Style

5 Ways to Help Kids Find Their Own Style

0 Comments 25 July 2011

Daisy Duke has a lot to answer for. The darling of the old TV show “Dukes of Hazard,” she is the woman who made America slice their jeans into hot pants and bare a billion butts every summer for more than two decades. This is also the woman who, along with Britney Spears, is making your daughter dress like a tart.

“Modesty be damned!” declares teen-age fashion and off your darling trots to junior high tricked out like a MTV harlot. Inspired by rock videos, glossy magazines and role models like Posh Spice, teen fashion has never been fleshier.

Confronted at the mall by racks of slashed T-shirts, hipster jeans and micro-minis, where does a parent draw the line? Bargaining power between you and Miss Lolita comes with knowledge.Knowledge of your daughter’s peers, her body type, a smattering of teen-trend literacy (for example, pop star Gwen Stefani no longer wears a bindi between her eyes) and the stores where better styles can be found.

To a teen, clothing is a life and death issue. They want to fit in, they want to look pretty, they want to show the world who they are and they don’t want to be ridiculed. Such intense expectations can lead to terrible tensions at the cash register and a secret wardrobe of clothes stashed in school lockers and backpacks. To help your girl go to school in the clothes she actually left the house wearing takes smarts and sensitivity. Try and remember what you wanted so desperately at the age of 15… Madonna boots? Fish nets? Teased hair? And smile at your present parental dilemma.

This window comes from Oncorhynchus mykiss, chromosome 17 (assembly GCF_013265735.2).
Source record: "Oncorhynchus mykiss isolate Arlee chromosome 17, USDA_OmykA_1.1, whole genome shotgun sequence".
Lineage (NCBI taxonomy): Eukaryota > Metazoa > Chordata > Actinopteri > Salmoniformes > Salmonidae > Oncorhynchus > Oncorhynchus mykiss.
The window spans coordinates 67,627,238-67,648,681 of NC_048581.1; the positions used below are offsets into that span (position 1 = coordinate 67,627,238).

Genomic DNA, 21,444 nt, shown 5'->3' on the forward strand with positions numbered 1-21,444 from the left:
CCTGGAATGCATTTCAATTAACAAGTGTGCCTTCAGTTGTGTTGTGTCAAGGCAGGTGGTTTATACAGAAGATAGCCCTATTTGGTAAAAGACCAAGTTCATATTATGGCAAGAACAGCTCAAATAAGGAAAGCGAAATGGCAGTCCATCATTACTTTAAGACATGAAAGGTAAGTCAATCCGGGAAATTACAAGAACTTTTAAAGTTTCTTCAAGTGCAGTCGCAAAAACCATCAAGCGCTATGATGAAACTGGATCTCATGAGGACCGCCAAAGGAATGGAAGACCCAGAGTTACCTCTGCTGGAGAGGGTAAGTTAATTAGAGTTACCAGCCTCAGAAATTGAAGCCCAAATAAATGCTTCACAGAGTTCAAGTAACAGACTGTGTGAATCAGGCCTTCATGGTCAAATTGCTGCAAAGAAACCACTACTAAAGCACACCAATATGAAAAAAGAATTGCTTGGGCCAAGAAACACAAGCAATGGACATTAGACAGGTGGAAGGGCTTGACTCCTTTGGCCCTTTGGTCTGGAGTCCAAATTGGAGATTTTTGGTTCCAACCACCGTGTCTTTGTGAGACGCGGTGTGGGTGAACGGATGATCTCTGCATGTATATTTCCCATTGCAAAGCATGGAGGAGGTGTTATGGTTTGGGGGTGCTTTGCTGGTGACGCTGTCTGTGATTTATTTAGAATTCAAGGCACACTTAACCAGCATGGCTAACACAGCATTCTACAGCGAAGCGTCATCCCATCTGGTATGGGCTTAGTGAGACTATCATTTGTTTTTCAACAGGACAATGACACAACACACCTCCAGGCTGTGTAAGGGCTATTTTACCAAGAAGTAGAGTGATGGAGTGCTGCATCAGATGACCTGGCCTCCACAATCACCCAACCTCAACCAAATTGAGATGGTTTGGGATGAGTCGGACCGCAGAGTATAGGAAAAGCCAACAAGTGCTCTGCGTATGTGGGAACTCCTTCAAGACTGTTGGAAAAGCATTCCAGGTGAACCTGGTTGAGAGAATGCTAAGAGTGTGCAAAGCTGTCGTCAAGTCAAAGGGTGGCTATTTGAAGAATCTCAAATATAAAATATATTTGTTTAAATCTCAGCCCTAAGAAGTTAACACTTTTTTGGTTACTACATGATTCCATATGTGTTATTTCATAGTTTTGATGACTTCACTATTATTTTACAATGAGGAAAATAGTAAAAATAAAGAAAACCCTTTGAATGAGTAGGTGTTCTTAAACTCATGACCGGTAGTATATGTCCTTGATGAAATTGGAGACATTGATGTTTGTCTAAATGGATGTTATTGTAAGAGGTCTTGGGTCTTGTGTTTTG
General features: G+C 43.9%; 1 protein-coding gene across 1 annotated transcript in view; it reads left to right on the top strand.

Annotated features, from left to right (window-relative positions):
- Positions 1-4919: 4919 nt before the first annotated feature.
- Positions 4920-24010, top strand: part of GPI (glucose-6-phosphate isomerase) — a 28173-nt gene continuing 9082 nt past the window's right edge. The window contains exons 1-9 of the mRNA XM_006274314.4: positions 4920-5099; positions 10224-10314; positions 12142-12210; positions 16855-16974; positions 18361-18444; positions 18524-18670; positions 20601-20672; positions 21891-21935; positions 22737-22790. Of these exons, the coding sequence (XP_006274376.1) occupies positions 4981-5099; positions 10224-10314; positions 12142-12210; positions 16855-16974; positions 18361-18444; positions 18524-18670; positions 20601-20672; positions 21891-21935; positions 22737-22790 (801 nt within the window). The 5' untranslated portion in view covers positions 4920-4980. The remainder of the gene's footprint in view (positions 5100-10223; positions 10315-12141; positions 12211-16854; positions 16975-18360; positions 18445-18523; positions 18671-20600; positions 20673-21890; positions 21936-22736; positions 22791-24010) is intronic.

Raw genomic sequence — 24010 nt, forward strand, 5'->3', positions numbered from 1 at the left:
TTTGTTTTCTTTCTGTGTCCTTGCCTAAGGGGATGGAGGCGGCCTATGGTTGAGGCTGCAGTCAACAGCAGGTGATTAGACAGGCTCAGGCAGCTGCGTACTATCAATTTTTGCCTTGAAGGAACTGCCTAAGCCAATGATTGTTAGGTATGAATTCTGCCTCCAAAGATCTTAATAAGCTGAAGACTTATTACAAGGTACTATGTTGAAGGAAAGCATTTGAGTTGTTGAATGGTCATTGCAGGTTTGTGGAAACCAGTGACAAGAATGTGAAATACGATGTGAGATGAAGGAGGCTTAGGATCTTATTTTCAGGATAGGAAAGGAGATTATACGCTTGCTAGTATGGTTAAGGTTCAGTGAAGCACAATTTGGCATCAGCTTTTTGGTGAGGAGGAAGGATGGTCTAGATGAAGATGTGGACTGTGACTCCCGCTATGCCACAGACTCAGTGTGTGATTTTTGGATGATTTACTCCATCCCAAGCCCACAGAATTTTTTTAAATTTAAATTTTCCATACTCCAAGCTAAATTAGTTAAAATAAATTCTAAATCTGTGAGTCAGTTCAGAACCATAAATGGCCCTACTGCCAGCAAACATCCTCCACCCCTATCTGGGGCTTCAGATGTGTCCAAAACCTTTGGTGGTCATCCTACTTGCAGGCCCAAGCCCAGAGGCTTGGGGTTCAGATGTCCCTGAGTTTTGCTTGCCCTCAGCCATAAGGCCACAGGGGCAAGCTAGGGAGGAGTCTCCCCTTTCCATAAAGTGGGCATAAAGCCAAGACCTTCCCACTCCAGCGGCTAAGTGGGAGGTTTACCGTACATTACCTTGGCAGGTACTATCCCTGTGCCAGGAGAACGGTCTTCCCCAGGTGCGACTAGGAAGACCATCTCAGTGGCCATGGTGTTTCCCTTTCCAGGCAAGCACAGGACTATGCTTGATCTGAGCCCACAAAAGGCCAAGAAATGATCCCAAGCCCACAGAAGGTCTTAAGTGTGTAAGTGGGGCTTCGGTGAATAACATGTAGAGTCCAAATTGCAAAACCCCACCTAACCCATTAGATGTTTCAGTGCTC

Clothes, at any age, are dreams connected by stitches. If your baby dreams of dressing like a Britster she can still do so with her dignity and your sanity in tact.

Style and safety

Preteens feel stifled when you refuse them a perm, tight jeans, makeup or heels. The trouble is they know so little about the power of suggestive dress. Keeping a code of modesty is a way of protecting a young body from unwanted attention. Without making her feel ashamed of her body, you need to teach her how to dress it with style and safety.

Rock stars have body guards. That allows them the liberty to wear a belly button ring, a bra, low-slung hip huggers and a python around their neck without impunity. Your daughter lacks the same level of protection so don’t feel like a prude for trying to police her wardrobe. My mother had a very simple rule: if you can bend over in it, you can wear it. That means a skirt that cover your knickers, shorts that cover your thighs, tops that contain your boobage and jeans that don’t offer up butt cleavage every time you sit down.

Small sexy touches and ladylike deportment are what win the Prince in the end but it is hard to explain that to a teenager.

Strike a compromise between fun fashion and common sense; a miniskirt instead of hot pants, hipster undies instead of G-strings (yes, they make G-strings for preteens now!), tinted lip balm instead of lipstick and a T-shirt bra to keep prying eyes off her sproutlings.

For older girls, allow her small concessions to vampishness: a backless halter top, a henna (not real) tattoo, kitten or wedge heels, a great red lipstick, her own perfume and a little black dress. Stress style and elegance over trash and treasure.

Take her vintage shopping for cute accessories that make her feel sophisticated as well as sweet: drop earrings, a plastic pearl necklace, a great 70’s shoulder bag, a beaded cardigan or her very first lace cocktail dress.